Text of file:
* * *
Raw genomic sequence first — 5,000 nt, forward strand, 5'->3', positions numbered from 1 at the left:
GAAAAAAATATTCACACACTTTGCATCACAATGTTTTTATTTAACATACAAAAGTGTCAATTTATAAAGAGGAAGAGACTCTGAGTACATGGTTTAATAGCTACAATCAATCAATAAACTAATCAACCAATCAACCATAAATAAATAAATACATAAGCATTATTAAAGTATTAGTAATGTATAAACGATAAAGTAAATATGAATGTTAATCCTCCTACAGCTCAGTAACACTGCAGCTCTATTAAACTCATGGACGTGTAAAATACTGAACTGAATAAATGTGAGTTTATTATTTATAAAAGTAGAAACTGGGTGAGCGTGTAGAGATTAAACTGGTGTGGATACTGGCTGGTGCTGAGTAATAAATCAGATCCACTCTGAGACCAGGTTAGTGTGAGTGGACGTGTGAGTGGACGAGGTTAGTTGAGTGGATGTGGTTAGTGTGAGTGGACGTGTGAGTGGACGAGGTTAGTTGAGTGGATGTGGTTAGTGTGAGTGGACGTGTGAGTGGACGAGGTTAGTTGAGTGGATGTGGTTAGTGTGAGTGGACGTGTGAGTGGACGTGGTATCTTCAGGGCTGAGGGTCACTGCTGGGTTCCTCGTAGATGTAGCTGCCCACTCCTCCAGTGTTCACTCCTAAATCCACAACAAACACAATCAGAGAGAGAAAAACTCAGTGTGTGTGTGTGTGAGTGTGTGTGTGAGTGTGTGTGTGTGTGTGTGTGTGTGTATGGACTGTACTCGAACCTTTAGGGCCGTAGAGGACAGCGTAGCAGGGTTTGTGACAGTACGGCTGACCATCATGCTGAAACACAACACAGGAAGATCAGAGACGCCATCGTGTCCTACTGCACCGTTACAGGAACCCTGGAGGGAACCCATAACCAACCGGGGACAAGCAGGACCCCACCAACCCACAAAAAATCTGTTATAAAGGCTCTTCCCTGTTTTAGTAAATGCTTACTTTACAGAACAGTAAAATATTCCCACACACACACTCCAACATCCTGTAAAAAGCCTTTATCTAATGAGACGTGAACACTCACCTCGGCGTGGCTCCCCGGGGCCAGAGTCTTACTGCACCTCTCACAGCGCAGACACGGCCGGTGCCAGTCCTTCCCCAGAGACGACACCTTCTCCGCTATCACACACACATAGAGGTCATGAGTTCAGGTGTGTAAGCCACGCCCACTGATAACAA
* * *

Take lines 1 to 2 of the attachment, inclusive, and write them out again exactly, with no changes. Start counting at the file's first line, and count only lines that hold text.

Raw genomic sequence first — 5,000 nt, forward strand, 5'->3', positions numbered from 1 at the left:
GAAAAAAATATTCACACACTTTGCATCACAATGTTTTTATTTAACATACAAAAGTGTCAATTTATAAAGAGGAAGAGACTCTGAGTACATGGTTTAATAGCTACAATCAATCAATAAACTAATCAACCAATCAACCATAAATAAATAAATACATAAGCATTATTAAAGTATTAGTAATGTATAAACGATAAAGTAAATATGAATGTTAATCCTCCTACAGCTCAGTAACACTGCAGCTCTATTAAACTCATGGACGTGTAAAATACTGAACTGAATAAATGTGAGTTTATTATTTATAAAAGTAGAAACTGGGTGAGCGTGTAGAGATTAAACTGGTGTGGATACTGGCTGGTGCTGAGTAATAAATCAGATCCACTCTGAGACCAGGTTAGTGTGAGTGGACGTGTGAGTGGACGAGGTTAGTTGAGTGGATGTGGTTAGTGTGAGTGGACGTGTGAGTGGACGAGGTTAGTTGAGTGGATGTGGTTAGTGTGAGTGGACGTGTGAGTGGACGAGGTTAGTTGAGTGGATGTGGTTAGTGTGAGTGGACGTGTGAGTGGACGTGGTATCTTCAGGGCTGAGGGTCACTGCTGGGTTCCTCGTAGATGTAGCTGCCCACTCCTCCAGTGTTCACTCCTAAATCCACAACAAACACAATCAGAGAGAGAAAAACTCAGTGTGTGTGTGTGTGAGTGTGTGTGTGAGTGTGTGTGTGTGTGTGTGTGTGTGTATGGACTGTACTCGAACCTTTAGGGCCGTAGAGGACAGCGTAGCAGGGTTTGTGACAGTACGGCTGACCATCATGCTGAAACACAACACAGGAAGATCAGAGACGCCATCGTGTCCTACTGCACCGTTACAGGAACCCTGGAGGGAACCCATAACCAACCGGGGACAAGCAGGACCCCACCAACCCACAAAAAATCTGTTATAAAGGCTCTTCCCTGTTTTAGTAAATGCTTACTTTACAGAACAGTAAAATATTCCCACACACACACTCCAACATCCTGTAAAAAGCCTTTATCTAATGAGACGTGAACACTCACCTCGGCGTGGCTCCCCGGGGCCAGAGTCTTACTGCACCTCTCACAGCGCAGACACGGCCGGTGCCAGTCCTTCCCCAGAGACGACACCTTCTCCGCTATCACACACACATAGAGGTCATGAGTTCAGGTGTGTAAGCCACGCCCACTGATAACAA